the logs of the BATTLE → WARRIORS
Close

elfar ‘of the river’

elfr (noun f.): river

kennings

elfar skíðs sólar hreggdrauga
‘storm-logs of the sun of the ski of the river’
   = WARRIORS

the ski of the river → SHIP
the sun of the SHIP → SHIELD
the storm of the SHIELD → BATTLE
the logs of the BATTLE → WARRIORS
Close

elfar ‘of the river’

elfr (noun f.): river

kennings

elfar skíðs sólar hreggdrauga
‘storm-logs of the sun of the ski of the river’
   = WARRIORS

the ski of the river → SHIP
the sun of the SHIP → SHIELD
the storm of the SHIELD → BATTLE
the logs of the BATTLE → WARRIORS
Close

elfar ‘of the river’

elfr (noun f.): river

kennings

elfar skíðs sólar hreggdrauga
‘storm-logs of the sun of the ski of the river’
   = WARRIORS

the ski of the river → SHIP
the sun of the SHIP → SHIELD
the storm of the SHIELD → BATTLE
the logs of the BATTLE → WARRIORS
Close

skíðs ‘of the ski’

skíð (noun n.; °; -): ski

[7] skíðs: skins Flat

kennings

elfar skíðs sólar hreggdrauga
‘storm-logs of the sun of the ski of the river’
   = WARRIORS

the ski of the river → SHIP
the sun of the SHIP → SHIELD
the storm of the SHIELD → BATTLE
the logs of the BATTLE → WARRIORS
Close

skíðs ‘of the ski’

skíð (noun n.; °; -): ski

[7] skíðs: skins Flat

kennings

elfar skíðs sólar hreggdrauga
‘storm-logs of the sun of the ski of the river’
   = WARRIORS

the ski of the river → SHIP
the sun of the SHIP → SHIELD
the storm of the SHIELD → BATTLE
the logs of the BATTLE → WARRIORS
Close

skíðs ‘of the ski’

skíð (noun n.; °; -): ski

[7] skíðs: skins Flat

kennings

elfar skíðs sólar hreggdrauga
‘storm-logs of the sun of the ski of the river’
   = WARRIORS

the ski of the river → SHIP
the sun of the SHIP → SHIELD
the storm of the SHIELD → BATTLE
the logs of the BATTLE → WARRIORS
Close

skíðs ‘of the ski’

skíð (noun n.; °; -): ski

[7] skíðs: skins Flat

kennings

elfar skíðs sólar hreggdrauga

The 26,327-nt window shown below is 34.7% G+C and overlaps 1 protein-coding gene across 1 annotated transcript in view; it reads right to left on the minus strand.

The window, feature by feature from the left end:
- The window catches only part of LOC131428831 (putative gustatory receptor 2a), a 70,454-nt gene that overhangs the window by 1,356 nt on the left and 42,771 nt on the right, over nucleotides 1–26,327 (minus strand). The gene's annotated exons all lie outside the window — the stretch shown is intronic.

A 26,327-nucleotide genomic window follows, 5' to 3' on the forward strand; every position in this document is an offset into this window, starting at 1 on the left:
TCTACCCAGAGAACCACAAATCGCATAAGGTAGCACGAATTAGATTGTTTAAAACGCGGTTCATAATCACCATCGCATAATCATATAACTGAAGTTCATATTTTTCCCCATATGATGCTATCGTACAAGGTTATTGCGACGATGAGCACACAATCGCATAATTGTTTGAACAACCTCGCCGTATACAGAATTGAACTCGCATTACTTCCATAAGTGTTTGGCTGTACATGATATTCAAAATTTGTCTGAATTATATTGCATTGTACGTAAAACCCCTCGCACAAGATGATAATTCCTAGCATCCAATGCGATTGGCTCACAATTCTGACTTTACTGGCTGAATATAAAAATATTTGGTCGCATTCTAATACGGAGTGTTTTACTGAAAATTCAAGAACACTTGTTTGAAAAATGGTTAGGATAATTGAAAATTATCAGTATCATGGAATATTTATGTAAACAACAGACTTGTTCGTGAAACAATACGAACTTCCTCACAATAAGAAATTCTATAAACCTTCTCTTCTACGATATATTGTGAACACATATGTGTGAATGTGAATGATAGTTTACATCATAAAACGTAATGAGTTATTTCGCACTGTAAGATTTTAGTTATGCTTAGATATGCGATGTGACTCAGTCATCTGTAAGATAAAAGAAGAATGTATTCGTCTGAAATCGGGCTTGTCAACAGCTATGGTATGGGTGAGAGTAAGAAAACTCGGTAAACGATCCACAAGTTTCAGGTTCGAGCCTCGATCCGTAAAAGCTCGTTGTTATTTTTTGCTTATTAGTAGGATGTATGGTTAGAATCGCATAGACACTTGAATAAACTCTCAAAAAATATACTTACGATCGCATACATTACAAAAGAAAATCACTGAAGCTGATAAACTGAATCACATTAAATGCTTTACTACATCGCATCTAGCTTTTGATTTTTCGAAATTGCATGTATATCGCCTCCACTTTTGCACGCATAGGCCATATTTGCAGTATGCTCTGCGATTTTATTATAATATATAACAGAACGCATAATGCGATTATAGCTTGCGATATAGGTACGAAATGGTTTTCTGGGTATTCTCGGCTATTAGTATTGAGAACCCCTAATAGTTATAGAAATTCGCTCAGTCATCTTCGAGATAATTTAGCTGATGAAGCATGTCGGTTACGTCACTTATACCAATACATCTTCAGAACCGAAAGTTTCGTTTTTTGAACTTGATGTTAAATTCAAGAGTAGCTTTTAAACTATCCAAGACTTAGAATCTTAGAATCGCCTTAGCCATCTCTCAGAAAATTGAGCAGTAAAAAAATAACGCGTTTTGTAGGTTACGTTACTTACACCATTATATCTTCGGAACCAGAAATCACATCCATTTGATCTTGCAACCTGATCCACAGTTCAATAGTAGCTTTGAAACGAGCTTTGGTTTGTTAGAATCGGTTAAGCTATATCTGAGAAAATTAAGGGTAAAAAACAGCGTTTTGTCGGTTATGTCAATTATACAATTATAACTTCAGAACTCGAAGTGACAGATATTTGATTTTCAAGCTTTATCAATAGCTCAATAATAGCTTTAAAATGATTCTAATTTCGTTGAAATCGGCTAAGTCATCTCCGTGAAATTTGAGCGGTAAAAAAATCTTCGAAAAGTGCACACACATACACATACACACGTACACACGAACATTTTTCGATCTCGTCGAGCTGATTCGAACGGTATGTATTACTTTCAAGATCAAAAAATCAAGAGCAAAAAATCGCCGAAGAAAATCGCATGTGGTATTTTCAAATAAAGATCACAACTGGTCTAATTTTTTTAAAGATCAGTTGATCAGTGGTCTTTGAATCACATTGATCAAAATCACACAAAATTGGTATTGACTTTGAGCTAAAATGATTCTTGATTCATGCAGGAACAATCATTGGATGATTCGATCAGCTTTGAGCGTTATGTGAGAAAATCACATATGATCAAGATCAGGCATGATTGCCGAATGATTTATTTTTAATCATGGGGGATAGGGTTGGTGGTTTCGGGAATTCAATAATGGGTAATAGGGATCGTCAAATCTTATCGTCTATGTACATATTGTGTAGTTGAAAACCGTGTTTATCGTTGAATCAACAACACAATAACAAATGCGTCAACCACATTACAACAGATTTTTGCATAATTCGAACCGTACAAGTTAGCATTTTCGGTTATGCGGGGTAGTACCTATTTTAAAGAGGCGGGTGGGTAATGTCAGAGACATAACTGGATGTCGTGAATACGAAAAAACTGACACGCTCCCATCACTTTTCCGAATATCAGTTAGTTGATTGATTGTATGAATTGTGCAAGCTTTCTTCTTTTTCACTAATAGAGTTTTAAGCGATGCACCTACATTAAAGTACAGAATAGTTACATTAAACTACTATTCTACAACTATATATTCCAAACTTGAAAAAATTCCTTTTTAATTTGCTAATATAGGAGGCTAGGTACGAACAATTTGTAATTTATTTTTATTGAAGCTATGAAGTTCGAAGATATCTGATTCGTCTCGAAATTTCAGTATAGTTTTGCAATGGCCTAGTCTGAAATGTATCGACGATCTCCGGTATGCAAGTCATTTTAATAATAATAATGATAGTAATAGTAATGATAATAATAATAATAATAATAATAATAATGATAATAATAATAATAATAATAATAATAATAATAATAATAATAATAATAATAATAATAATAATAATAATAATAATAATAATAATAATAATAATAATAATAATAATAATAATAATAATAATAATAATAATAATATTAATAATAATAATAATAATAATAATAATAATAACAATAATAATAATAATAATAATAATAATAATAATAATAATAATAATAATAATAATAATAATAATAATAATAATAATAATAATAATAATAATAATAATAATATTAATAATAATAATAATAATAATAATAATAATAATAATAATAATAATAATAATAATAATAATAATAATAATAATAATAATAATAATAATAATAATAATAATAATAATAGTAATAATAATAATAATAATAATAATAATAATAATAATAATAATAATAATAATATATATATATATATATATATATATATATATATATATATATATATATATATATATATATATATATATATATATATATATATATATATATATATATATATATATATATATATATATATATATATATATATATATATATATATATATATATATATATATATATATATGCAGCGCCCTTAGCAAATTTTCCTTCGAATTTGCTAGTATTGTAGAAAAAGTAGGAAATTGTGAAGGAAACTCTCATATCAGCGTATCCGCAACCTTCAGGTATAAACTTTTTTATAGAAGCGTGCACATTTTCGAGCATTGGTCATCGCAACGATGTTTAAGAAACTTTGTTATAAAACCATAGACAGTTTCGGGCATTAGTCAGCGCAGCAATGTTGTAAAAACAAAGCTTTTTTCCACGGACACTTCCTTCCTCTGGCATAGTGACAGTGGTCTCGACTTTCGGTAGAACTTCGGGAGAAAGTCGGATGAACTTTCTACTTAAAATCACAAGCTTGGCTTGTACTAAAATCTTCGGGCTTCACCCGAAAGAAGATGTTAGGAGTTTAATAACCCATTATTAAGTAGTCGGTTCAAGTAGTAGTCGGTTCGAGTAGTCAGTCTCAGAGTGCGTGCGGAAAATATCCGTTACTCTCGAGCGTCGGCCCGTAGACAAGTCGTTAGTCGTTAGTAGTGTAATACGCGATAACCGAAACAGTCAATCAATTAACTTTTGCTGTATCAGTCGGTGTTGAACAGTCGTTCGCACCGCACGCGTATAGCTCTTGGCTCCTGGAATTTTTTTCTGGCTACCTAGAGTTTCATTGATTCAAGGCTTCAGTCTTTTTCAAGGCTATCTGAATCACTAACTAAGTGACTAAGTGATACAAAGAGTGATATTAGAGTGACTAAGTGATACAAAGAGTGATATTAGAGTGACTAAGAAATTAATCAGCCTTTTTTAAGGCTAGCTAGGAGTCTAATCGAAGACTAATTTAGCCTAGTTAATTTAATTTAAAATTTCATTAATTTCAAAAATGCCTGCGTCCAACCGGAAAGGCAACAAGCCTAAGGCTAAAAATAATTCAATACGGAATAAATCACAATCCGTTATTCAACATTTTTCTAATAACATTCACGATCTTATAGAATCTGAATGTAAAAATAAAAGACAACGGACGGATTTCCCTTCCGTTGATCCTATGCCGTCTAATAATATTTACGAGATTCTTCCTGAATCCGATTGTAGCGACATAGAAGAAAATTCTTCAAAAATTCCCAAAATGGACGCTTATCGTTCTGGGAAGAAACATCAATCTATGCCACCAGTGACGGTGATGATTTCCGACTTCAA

‘storm-logs of the sun of the ski of the river’
   = WARRIORS

the ski of the river → SHIP
the sun of the SHIP → SHIELD
the storm of the SHIELD → BATTLE
the logs of the BATTLE → WARRIORS
Close

Eirekr ‘Eiríkr’

Eiríkr (noun m.): Eiríkr

notes

[8] Eirekr ‘Eiríkr’: Swedish king: see Introduction.

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dyn ‘the tumult’

dynr (noun m.; °dat. -; -ir): din

kennings

dyn geira;
‘the tumult of spears; ’
   = BATTLE

the tumult of spears; → BATTLE
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geira ‘of spears’

geirr (noun m.): spear

kennings

dyn geira;
‘the tumult of spears; ’
   = BATTLE

the tumult of spears; → BATTLE
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Interactive view: tap on words in the text for notes and glosses

After the battle of Fýrisvellir and the retreat of his coerced ally Haraldr Gormsson to Denmark, Styrbjǫrn Óláfsson is slain, and his army defeated, in renewed fighting against his uncle King Eiríkr. Afterwards, in Uppsala, Eiríkr promises a reward to anyone who composes about this, and so Þorvaldr Hjaltason orti vísur þessar ‘composed these verses’ (Flat).

The general sense of the stanza is clear but it cannot be interpreted as it stands, and some emendation is reasonable given that the only ms. witness is Flat, whose skaldic texts are often flawed.